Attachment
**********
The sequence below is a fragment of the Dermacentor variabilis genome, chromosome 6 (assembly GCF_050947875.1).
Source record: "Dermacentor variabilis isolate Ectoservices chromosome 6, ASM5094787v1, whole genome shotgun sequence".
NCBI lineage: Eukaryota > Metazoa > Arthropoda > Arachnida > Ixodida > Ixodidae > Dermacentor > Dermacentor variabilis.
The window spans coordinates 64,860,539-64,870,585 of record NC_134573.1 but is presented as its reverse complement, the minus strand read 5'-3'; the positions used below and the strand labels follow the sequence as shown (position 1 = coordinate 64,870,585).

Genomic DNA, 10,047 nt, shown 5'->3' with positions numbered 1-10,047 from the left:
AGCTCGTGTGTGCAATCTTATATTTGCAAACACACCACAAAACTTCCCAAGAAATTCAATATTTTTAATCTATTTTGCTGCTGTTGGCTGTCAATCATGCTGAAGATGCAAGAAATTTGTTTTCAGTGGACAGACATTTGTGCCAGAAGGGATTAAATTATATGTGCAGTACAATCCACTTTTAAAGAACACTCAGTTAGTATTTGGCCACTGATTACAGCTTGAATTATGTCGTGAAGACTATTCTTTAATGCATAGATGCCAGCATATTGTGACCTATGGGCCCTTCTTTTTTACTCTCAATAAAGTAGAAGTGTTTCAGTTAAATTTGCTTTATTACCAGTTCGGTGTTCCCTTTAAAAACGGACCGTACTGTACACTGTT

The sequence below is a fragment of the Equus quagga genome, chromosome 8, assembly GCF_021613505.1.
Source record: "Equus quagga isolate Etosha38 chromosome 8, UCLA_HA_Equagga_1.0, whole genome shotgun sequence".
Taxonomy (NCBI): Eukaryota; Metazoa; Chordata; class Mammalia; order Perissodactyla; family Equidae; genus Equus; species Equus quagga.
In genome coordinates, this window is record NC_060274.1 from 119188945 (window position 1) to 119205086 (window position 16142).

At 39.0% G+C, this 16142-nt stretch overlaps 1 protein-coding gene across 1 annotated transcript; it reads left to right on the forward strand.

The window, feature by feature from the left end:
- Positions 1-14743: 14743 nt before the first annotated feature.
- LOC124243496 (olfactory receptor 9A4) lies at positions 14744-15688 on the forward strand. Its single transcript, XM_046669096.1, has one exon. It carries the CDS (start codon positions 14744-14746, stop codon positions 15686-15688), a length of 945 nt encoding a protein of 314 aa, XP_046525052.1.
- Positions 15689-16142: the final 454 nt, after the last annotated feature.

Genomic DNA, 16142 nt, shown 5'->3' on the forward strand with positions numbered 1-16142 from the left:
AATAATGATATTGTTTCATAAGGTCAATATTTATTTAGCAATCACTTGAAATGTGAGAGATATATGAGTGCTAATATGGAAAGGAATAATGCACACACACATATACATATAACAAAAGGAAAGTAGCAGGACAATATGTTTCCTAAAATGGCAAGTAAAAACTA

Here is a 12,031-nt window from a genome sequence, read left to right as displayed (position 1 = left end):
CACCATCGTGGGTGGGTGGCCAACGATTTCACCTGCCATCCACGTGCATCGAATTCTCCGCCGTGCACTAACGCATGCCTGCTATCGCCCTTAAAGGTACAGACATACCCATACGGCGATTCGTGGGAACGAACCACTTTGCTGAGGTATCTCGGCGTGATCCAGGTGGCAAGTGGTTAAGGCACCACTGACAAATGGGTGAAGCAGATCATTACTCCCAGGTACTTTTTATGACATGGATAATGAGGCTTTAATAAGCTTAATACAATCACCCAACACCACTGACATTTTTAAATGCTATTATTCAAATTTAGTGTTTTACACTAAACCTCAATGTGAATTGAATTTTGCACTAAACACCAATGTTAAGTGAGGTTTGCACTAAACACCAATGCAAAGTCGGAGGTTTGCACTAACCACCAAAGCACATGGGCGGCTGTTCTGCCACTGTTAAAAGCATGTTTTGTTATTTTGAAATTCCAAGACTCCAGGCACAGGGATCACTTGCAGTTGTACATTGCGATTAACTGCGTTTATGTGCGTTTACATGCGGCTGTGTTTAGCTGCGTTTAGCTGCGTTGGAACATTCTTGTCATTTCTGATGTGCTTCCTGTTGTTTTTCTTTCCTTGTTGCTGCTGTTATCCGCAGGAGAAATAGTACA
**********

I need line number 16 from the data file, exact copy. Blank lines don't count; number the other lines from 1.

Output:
Genomic DNA, 16142 nt, shown 5'->3' on the forward strand with positions numbered 1-16142 from the left: